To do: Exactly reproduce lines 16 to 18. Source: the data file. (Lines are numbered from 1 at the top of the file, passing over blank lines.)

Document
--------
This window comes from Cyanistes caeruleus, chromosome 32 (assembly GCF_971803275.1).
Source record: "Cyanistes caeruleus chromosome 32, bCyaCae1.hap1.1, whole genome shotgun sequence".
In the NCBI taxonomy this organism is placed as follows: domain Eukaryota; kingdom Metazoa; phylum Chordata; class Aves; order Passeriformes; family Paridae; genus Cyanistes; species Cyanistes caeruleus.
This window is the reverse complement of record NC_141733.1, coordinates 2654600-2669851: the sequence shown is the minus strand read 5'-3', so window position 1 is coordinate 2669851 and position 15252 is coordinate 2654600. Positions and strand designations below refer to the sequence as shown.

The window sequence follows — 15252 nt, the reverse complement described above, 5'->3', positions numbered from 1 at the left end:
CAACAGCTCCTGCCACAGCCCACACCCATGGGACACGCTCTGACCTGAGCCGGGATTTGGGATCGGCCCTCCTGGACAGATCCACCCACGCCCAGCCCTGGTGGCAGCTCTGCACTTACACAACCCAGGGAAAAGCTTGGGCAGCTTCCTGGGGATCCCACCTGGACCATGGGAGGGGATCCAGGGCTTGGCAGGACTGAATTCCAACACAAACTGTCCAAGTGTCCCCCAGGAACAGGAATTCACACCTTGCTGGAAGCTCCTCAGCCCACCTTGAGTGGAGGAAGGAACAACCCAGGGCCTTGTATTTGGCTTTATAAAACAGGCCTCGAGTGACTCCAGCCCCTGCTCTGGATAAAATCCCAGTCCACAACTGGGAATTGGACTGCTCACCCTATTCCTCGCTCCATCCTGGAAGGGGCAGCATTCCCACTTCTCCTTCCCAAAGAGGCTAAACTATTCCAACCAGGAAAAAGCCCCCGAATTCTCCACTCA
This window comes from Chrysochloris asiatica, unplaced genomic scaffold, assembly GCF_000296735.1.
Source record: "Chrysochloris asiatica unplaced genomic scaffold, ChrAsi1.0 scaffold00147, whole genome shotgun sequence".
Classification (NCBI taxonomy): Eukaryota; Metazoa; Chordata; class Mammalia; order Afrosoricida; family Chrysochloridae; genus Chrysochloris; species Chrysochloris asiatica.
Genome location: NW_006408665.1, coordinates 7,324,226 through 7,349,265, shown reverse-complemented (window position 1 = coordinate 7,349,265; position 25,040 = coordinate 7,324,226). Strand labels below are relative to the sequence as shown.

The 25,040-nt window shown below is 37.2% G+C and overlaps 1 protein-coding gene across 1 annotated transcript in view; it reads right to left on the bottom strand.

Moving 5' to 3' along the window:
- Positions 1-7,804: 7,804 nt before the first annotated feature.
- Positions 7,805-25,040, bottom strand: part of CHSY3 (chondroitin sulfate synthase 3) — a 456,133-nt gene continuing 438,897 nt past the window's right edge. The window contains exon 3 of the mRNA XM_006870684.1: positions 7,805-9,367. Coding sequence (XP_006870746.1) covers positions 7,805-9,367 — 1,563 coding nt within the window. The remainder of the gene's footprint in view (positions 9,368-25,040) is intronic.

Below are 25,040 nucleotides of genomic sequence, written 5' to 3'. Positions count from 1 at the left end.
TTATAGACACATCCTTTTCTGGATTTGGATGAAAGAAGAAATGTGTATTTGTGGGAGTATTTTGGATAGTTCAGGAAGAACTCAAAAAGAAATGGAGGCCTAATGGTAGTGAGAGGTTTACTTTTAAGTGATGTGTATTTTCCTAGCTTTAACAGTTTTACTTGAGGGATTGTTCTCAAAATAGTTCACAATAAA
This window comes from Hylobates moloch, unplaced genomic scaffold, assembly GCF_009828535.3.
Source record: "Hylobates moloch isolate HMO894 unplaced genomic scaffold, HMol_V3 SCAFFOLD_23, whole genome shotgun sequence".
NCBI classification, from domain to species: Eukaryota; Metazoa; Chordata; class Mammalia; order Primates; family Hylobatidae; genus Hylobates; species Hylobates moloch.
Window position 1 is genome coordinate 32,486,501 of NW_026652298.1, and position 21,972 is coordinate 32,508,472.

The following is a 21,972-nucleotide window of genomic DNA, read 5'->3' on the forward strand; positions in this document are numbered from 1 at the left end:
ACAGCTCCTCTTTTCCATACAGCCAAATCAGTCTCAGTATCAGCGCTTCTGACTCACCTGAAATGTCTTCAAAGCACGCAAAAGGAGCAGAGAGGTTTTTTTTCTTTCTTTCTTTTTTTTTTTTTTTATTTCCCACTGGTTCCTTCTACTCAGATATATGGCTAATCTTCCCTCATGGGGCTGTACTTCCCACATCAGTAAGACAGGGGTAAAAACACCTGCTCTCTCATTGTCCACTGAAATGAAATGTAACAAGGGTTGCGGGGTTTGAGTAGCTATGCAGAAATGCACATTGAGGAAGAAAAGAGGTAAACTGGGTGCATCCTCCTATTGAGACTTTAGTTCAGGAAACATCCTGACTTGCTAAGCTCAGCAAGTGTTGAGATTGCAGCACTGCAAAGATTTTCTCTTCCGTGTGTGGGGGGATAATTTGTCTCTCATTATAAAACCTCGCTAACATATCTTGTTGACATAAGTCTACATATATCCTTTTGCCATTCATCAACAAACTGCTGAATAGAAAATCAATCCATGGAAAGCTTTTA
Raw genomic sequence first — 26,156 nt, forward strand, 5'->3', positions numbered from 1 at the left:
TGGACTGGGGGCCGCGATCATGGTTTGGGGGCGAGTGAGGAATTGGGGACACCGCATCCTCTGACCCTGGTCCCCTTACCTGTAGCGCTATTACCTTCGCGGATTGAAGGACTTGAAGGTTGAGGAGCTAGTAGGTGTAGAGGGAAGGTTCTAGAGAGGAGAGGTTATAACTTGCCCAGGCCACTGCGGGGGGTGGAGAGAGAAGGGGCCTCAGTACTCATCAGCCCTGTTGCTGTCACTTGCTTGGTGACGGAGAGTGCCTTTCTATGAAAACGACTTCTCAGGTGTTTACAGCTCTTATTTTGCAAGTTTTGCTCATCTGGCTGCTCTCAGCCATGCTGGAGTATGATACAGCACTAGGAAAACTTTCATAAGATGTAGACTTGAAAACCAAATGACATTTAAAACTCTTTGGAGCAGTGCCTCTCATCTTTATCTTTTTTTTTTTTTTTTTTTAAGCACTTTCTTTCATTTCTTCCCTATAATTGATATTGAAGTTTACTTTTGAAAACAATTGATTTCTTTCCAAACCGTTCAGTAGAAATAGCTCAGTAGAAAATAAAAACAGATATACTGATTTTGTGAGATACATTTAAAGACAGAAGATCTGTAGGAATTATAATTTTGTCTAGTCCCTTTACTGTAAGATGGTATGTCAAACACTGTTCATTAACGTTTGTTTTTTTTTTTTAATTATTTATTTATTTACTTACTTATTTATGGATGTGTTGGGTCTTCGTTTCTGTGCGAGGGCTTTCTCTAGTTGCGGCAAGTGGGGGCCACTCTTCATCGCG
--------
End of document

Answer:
TTATAGACACATCCTTTTCTGGATTTGGATGAAAGAAGAAATGTGTATTTGTGGGAGTATTTTGGATAGTTCAGGAAGAACTCAAAAAGAAATGGAGGCCTAATGGTAGTGAGAGGTTTACTTTTAAGTGATGTGTATTTTCCTAGCTTTAACAGTTTTACTTGAGGGATTGTTCTCAAAATAGTTCACAATAAA
This window comes from Hylobates moloch, unplaced genomic scaffold, assembly GCF_009828535.3.
Source record: "Hylobates moloch isolate HMO894 unplaced genomic scaffold, HMol_V3 SCAFFOLD_23, whole genome shotgun sequence".